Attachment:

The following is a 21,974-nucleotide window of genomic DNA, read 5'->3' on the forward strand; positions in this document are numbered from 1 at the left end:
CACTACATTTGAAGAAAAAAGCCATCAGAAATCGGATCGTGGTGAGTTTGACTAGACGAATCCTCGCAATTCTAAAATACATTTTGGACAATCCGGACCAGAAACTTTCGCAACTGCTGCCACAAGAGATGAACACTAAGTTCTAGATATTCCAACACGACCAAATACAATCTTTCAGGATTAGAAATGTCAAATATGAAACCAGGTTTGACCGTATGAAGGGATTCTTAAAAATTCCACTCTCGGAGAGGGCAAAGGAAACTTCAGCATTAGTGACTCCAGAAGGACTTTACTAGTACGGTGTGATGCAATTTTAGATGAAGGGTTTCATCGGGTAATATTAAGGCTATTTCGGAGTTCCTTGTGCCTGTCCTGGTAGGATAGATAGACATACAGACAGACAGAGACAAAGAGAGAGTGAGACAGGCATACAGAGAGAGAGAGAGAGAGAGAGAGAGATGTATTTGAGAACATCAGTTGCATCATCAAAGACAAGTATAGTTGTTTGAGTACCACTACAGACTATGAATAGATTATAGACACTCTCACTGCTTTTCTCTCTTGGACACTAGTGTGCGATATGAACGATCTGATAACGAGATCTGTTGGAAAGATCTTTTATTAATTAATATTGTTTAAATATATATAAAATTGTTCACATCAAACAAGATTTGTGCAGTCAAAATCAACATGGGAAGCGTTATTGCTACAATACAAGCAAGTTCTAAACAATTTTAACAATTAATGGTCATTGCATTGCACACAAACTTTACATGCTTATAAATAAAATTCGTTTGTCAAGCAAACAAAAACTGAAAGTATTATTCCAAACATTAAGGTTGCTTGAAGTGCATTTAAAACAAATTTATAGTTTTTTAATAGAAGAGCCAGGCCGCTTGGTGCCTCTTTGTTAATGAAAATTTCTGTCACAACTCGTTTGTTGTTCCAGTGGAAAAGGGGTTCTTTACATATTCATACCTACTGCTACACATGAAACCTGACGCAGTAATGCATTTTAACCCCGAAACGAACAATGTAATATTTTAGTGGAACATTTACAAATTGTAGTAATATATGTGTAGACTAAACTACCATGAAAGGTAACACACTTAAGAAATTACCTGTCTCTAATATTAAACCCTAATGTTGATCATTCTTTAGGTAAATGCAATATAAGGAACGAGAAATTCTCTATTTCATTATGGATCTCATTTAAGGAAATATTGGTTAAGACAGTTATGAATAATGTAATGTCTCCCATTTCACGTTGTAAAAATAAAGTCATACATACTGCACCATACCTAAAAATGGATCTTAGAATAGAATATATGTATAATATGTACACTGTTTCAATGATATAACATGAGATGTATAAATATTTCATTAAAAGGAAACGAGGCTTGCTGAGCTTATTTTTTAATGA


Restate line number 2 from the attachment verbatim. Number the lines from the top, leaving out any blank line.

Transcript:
CACTACATTTGAAGAAAAAAGCCATCAGAAATCGGATCGTGGTGAGTTTGACTAGACGAATCCTCGCAATTCTAAAATACATTTTGGACAATCCGGACCAGAAACTTTCGCAACTGCTGCCACAAGAGATGAACACTAAGTTCTAGATATTCCAACACGACCAAATACAATCTTTCAGGATTAGAAATGTCAAATATGAAACCAGGTTTGACCGTATGAAGGGATTCTTAAAAATTCCACTCTCGGAGAGGGCAAAGGAAACTTCAGCATTAGTGACTCCAGAAGGACTTTACTAGTACGGTGTGATGCAATTTTAGATGAAGGGTTTCATCGGGTAATATTAAGGCTATTTCGGAGTTCCTTGTGCCTGTCCTGGTAGGATAGATAGACATACAGACAGACAGAGACAAAGAGAGAGTGAGACAGGCATACAGAGAGAGAGAGAGAGAGAGAGAGAGATGTATTTGAGAACATCAGTTGCATCATCAAAGACAAGTATAGTTGTTTGAGTACCACTACAGACTATGAATAGATTATAGACACTCTCACTGCTTTTCTCTCTTGGACACTAGTGTGCGATATGAACGATCTGATAACGAGATCTGTTGGAAAGATCTTTTATTAATTAATATTGTTTAAATATATATAAAATTGTTCACATCAAACAAGATTTGTGCAGTCAAAATCAACATGGGAAGCGTTATTGCTACAATACAAGCAAGTTCTAAACAATTTTAACAATTAATGGTCATTGCATTGCACACAAACTTTACATGCTTATAAATAAAATTCGTTTGTCAAGCAAACAAAAACTGAAAGTATTATTCCAAACATTAAGGTTGCTTGAAGTGCATTTAAAACAAATTTATAGTTTTTTAATAGAAGAGCCAGGCCGCTTGGTGCCTCTTTGTTAATGAAAATTTCTGTCACAACTCGTTTGTTGTTCCAGTGGAAAAGGGGTTCTTTACATATTCATACCTACTGCTACACATGAAACCTGACGCAGTAATGCATTTTAACCCCGAAACGAACAATGTAATATTTTAGTGGAACATTTACAAATTGTAGTAATATATGTGTAGACTAAACTACCATGAAAGGTAACACACTTAAGAAATTACCTGTCTCTAATATTAAACCCTAATGTTGATCATTCTTTAGGTAAATGCAATATAAGGAACGAGAAATTCTCTATTTCATTATGGATCTCATTTAAGGAAATATTGGTTAAGACAGTTATGAATAATGTAATGTCTCCCATTTCACGTTGTAAAAATAAAGTCATACATACTGCACCATACCTAAAAATGGATCTTAGAATAGAATATATGTATAATATGTACACTGTTTCAATGATATAACATGAGATGTATAAATATTTCATTAAAAGGAAACGAGGCTTGCTGAGCTTATTTTTTAATGA